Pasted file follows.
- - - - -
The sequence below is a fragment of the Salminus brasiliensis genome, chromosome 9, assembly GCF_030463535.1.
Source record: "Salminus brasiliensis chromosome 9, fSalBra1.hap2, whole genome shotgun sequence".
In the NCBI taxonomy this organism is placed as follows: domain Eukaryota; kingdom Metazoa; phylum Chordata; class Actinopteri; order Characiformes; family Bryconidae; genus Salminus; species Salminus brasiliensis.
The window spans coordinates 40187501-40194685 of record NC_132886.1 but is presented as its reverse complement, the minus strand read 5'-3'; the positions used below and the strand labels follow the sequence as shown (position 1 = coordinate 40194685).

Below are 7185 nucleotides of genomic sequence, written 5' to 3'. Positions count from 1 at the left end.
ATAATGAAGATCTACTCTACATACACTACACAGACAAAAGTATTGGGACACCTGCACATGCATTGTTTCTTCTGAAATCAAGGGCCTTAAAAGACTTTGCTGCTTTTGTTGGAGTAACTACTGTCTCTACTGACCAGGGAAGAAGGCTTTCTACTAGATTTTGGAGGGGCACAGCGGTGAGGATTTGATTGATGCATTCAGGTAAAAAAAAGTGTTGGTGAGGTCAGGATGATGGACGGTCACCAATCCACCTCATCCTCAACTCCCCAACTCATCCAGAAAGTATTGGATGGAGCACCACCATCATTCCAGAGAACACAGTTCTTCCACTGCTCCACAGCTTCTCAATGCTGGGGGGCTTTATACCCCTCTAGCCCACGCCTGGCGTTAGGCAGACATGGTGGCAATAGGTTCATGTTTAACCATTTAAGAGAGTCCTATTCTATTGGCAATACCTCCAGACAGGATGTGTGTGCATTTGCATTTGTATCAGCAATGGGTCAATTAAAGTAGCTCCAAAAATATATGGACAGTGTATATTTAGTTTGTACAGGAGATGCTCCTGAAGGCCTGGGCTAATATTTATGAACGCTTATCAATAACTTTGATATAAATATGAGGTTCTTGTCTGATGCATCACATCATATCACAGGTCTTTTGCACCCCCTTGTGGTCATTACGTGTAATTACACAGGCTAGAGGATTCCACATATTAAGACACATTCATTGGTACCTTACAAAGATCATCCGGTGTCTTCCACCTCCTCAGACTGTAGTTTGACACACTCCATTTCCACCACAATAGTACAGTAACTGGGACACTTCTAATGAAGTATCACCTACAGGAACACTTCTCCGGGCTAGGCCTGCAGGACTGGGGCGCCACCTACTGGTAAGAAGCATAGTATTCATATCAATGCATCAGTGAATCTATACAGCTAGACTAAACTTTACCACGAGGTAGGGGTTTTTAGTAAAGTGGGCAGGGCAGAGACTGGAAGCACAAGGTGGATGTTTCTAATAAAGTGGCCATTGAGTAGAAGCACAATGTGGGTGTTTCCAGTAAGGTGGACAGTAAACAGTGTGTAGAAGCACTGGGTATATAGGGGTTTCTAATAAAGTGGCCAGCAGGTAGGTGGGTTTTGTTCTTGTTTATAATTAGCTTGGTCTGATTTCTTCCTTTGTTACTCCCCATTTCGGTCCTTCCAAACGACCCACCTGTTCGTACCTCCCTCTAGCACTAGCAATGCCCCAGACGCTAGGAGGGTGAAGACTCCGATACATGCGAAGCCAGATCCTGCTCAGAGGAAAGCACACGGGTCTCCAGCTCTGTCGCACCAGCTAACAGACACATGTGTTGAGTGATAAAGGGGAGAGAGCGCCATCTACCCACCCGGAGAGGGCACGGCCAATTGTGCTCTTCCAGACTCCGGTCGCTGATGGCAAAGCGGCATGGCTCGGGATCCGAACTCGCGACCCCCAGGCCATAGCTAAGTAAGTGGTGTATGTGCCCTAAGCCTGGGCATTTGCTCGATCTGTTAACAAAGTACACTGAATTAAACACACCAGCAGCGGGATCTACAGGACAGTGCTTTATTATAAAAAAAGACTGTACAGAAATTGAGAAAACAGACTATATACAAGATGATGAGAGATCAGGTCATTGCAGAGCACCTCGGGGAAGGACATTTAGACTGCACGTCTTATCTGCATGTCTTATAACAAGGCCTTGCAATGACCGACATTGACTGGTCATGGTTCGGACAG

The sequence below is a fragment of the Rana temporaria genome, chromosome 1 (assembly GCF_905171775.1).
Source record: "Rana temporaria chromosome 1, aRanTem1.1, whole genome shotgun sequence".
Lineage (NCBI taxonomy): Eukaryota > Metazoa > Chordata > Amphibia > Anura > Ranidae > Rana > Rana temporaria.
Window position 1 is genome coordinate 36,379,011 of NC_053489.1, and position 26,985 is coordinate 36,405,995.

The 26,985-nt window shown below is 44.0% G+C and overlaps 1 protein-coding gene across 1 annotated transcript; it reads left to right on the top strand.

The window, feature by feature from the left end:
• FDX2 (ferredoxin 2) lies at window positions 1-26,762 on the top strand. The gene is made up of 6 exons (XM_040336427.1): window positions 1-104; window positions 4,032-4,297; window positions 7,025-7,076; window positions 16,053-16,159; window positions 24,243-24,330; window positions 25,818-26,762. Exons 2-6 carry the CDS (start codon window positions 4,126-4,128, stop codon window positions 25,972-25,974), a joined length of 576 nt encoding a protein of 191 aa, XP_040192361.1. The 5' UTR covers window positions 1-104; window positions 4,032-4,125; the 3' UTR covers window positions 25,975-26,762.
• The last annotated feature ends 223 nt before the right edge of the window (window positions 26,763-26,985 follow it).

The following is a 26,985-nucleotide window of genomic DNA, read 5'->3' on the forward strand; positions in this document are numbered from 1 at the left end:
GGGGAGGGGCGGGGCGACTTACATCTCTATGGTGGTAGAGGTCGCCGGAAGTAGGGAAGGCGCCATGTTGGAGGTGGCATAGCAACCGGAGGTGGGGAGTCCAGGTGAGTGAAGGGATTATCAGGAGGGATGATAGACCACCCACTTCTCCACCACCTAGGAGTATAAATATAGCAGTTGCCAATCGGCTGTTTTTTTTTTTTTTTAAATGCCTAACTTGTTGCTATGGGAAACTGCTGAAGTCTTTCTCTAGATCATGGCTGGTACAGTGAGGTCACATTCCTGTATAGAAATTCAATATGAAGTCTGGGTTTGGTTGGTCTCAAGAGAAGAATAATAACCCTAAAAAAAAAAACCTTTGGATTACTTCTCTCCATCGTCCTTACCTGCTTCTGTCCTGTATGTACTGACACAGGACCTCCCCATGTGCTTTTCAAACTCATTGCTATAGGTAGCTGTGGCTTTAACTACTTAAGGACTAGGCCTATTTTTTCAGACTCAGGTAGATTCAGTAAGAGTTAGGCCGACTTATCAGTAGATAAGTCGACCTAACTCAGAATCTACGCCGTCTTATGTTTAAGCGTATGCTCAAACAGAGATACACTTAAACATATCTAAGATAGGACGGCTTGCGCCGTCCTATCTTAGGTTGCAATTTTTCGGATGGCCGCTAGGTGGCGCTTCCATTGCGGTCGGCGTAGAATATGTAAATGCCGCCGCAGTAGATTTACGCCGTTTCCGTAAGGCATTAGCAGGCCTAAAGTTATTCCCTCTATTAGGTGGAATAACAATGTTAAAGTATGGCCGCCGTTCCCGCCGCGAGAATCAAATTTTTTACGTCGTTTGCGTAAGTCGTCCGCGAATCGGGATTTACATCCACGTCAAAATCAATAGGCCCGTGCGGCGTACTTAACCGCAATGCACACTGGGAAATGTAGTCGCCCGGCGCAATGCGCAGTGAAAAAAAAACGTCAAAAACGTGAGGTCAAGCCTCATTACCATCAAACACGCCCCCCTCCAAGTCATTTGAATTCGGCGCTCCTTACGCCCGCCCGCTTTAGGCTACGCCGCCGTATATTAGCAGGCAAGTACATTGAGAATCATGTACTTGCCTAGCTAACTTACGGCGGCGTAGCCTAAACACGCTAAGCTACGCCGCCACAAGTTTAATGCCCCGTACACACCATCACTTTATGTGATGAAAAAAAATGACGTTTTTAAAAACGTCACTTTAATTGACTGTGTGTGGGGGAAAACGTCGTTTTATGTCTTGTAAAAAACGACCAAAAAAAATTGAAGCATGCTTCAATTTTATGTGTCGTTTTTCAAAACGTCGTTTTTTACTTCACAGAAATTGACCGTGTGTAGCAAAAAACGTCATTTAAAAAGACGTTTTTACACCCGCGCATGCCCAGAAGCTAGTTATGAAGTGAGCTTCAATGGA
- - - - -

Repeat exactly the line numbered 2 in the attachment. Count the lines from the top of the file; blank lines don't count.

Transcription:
Source record: "Salminus brasiliensis chromosome 9, fSalBra1.hap2, whole genome shotgun sequence".